So I spent some time drawing up (not literally drawing) an NPC that would be well received by the group. I made Mazzy a woman in her later years. Retired, if thats even a thing in Faerun, and helpful. In her youth she had worked at the tavern the PCs now own, and her familiarity with the tavern, the ghost who resided there and her connections with craftspeople of Waterdeep would allow her to help them make the repairs easier.She knew who to hire that was reputable in the quarter who could repair the roof, fix the plumbing and clean up the water damage. She knew where to buy brewing equipment and plates plans. She could help with getting the windows replaced and the kitchen restocked. I even gave them a discount on all the repairs they needed if they worked through her. In short she was their project leader for the Tavern. I also made sure to call out that she always wore vivid bright red dresses every day, and red ribbons in her hair. The PC’s probably assumed this was because red is my own favorite color…
I didn’t put her in for free. The party had to pay her a wage for the work she was doing, and she discussed being a partner for the party in running the tavern, while they stayed out adventuring. They offered her a nice wage and she agreed to take on the job and run the tavern in their stead. It seemed like a great setup for them to be the wealthy owners, but not be stuck with any of the drudgery of actually RUNNING the tavern.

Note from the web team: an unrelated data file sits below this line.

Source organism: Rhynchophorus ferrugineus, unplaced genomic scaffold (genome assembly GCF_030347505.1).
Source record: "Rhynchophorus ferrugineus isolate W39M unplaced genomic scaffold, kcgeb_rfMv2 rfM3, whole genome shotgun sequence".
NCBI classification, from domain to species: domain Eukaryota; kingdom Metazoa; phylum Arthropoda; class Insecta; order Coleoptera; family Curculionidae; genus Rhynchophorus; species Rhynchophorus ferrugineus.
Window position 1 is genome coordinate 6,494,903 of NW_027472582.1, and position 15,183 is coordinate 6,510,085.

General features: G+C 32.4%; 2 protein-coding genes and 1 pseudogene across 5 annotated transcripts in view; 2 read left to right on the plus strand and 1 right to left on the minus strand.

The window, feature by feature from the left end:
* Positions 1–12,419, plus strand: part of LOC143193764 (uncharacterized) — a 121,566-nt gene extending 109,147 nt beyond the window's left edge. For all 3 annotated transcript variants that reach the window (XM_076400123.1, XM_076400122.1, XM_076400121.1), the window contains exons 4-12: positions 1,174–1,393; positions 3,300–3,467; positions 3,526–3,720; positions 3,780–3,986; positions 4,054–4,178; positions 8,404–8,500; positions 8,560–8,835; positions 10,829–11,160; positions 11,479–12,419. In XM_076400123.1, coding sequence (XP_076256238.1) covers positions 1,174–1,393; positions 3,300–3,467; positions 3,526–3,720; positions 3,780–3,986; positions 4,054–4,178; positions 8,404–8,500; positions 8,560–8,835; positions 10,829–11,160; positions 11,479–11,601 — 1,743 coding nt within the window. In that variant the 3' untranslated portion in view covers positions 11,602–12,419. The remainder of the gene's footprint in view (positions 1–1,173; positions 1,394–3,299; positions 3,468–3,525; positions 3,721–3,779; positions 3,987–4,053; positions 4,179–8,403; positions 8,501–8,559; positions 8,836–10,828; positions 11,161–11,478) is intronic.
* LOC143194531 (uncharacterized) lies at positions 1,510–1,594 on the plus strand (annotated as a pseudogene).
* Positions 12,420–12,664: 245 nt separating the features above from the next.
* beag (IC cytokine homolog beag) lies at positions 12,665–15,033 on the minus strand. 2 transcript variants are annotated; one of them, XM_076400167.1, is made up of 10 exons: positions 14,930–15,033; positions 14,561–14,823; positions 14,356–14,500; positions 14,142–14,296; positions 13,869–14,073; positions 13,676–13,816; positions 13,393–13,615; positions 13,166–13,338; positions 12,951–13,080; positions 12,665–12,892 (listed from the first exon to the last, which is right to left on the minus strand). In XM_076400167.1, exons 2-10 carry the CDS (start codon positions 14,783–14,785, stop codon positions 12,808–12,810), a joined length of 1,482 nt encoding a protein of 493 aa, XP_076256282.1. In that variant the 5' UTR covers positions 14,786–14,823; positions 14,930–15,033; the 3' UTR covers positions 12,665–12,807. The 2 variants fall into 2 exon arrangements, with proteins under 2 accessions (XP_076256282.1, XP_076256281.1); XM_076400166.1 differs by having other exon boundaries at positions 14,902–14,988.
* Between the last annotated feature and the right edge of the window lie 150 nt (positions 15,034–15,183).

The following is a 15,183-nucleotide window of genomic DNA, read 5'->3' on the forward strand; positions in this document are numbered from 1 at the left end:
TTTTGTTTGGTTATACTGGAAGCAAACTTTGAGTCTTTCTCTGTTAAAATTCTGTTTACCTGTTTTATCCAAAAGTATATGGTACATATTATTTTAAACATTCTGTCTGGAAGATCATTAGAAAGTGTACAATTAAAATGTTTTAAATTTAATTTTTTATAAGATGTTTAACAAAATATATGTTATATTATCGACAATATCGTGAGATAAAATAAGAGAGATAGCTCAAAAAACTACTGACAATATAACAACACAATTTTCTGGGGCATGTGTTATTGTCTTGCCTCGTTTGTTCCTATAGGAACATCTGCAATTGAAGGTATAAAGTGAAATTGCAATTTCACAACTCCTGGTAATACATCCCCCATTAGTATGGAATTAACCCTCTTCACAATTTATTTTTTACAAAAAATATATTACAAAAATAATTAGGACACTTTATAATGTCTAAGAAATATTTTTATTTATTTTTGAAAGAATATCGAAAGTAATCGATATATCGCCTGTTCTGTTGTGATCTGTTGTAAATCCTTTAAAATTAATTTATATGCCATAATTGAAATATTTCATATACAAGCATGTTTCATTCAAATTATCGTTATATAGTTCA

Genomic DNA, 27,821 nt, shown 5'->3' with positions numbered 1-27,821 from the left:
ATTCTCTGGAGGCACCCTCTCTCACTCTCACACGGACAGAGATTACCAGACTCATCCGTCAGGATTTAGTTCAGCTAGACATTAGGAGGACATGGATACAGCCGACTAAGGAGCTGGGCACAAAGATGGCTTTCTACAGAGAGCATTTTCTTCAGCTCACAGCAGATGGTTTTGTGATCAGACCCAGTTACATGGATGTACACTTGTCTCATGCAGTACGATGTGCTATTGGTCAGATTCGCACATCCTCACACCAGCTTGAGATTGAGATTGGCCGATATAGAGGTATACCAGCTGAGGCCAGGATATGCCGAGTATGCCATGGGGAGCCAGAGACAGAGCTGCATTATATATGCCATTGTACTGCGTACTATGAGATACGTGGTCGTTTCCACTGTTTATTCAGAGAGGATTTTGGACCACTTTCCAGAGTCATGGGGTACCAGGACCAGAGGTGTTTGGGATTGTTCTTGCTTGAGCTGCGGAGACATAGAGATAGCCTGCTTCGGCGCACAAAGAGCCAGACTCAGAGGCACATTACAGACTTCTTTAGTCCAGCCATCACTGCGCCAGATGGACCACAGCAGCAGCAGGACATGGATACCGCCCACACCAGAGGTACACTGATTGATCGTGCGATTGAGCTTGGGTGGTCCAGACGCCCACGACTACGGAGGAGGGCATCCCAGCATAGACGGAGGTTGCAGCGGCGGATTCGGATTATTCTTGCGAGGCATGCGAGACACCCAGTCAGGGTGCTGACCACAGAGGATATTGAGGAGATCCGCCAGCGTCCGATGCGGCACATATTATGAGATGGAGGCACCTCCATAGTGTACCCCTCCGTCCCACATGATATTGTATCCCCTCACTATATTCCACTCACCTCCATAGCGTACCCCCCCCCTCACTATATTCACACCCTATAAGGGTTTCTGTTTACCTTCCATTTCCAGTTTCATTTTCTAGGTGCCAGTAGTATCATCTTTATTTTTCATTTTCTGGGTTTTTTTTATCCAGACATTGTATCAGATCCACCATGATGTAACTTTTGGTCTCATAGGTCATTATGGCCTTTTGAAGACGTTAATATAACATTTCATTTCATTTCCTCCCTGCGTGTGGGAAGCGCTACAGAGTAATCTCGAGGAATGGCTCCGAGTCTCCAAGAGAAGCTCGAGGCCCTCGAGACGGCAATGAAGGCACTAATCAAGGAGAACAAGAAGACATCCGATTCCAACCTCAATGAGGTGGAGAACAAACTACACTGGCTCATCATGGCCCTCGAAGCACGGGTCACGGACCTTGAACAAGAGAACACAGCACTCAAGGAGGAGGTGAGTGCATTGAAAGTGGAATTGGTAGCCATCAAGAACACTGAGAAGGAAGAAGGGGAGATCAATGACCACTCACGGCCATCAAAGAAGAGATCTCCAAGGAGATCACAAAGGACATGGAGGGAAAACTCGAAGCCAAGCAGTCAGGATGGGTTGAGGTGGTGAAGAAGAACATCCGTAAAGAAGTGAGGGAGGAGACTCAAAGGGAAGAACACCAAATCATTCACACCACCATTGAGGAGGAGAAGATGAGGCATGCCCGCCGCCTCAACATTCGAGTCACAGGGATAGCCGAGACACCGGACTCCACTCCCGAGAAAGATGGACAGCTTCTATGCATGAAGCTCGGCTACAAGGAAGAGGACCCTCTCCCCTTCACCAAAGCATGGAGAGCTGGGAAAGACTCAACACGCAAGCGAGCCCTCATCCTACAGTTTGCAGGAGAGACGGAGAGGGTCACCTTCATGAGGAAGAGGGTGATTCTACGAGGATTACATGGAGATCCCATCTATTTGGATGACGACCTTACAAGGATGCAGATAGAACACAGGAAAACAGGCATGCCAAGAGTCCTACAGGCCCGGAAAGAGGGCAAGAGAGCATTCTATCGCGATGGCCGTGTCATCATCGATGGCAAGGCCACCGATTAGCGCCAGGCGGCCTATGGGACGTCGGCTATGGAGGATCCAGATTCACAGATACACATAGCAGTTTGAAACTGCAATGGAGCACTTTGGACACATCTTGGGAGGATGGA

But not only did I have Mazzy as the “tavern keep” of a tavern they were investing in. She also ran the home portion of the manor house, above the tavern. This was where the party lived and had rooms. Mazzy helped them repair their furniture, install new washrooms and clean up the house. And when the group would return back to house after a day of chasing Xentarium Thugs, or hunting down a talking horse, she was there to listen to their stories and pour them a mug of ale. She had sort of become the Edna Garrett of the house for the Party.
So with how loved Edna, I mean Mazzy had become, it made perfect sense that she’d be the unintended collateral damage of the fireball cast to kill the Gnome spy running from the Zhentarim. Here we had an NPC who had won over the hearts of the party, and had gotten into a place of trust and affection. I may have even laid it on a bit too thick by having the Fireball take place on the day the Tavern was set to open. I could tell my plan had worked when the party had decided to give Mazzy a raise for a job well done, and then open the first cask of their expensive wine from the Stoutfellow farm, (their special batch vintage even!) and one of the PCs gave a toast to Mazzy and all the hard work she had done. They seemed to be really grateful and appreciative of her! So it probably shouldn’t have been a surprise at how hard they took her death.
I closed the session with a brief description of their morning. The spirit that had taken up residence in the taproom, a former bartender who met an untimely demise, had even made them coffee for their morning. I then had a giant explosion shake the entire manor house. When the PCS ran out of the house they all rushed forward to see the unmistakable sight of Mazzys bright red dress on one of the charred bodies lying in the street.